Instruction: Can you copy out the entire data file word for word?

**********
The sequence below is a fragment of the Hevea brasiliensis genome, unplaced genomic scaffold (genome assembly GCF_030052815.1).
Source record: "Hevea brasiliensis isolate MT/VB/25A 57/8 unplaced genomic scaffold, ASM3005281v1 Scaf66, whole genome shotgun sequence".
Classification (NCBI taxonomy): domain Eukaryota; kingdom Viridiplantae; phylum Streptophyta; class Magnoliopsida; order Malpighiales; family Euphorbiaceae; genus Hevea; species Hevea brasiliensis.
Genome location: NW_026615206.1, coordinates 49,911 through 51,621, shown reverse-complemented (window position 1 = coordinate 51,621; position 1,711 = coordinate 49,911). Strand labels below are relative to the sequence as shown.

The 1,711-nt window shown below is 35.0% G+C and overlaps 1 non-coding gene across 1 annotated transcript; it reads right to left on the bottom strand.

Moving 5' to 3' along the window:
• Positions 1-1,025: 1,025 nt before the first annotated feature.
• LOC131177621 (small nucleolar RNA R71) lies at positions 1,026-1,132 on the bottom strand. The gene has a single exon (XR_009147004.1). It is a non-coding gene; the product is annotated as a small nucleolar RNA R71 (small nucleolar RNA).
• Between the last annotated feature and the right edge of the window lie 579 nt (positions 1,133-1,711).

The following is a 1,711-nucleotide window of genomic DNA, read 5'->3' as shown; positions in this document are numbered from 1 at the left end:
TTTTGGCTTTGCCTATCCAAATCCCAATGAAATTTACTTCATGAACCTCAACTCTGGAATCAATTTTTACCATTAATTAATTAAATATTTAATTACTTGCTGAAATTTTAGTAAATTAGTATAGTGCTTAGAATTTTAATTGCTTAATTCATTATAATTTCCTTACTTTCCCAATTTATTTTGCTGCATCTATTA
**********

The sequence below is a fragment of the Hevea brasiliensis genome, unplaced genomic scaffold (genome assembly GCF_030052815.1).
Source record: "Hevea brasiliensis isolate MT/VB/25A 57/8 unplaced genomic scaffold, ASM3005281v1 Scaf66, whole genome shotgun sequence".
Classification (NCBI taxonomy): domain Eukaryota; kingdom Viridiplantae; phylum Streptophyta; class Magnoliopsida; order Malpighiales; family Euphorbiaceae; genus Hevea; species Hevea brasiliensis.
Genome location: NW_026615206.1, coordinates 49,911 through 51,621, shown reverse-complemented (window position 1 = coordinate 51,621; position 1,711 = coordinate 49,911). Strand labels below are relative to the sequence as shown.

The 1,711-nt window shown below is 35.0% G+C and overlaps 1 non-coding gene across 1 annotated transcript; it reads right to left on the bottom strand.

Moving 5' to 3' along the window:
• Positions 1-1,025: 1,025 nt before the first annotated feature.
• LOC131177621 (small nucleolar RNA R71) lies at positions 1,026-1,132 on the bottom strand. The gene has a single exon (XR_009147004.1). It is a non-coding gene; the product is annotated as a small nucleolar RNA R71 (small nucleolar RNA).
• Between the last annotated feature and the right edge of the window lie 579 nt (positions 1,133-1,711).

The following is a 1,711-nucleotide window of genomic DNA, read 5'->3' as shown; positions in this document are numbered from 1 at the left end:
TTTTGGCTTTGCCTATCCAAATCCCAATGAAATTTACTTCATGAACCTCAACTCTGGAATCAATTTTTACCATTAATTAATTAAATATTTAATTACTTGCTGAAATTTTAGTAAATTAGTATAGTGCTTAGAATTTTAATTGCTTAATTCATTATAATTTCCTTACTTTCCCAATTTATTTTGCTGCATCTATTA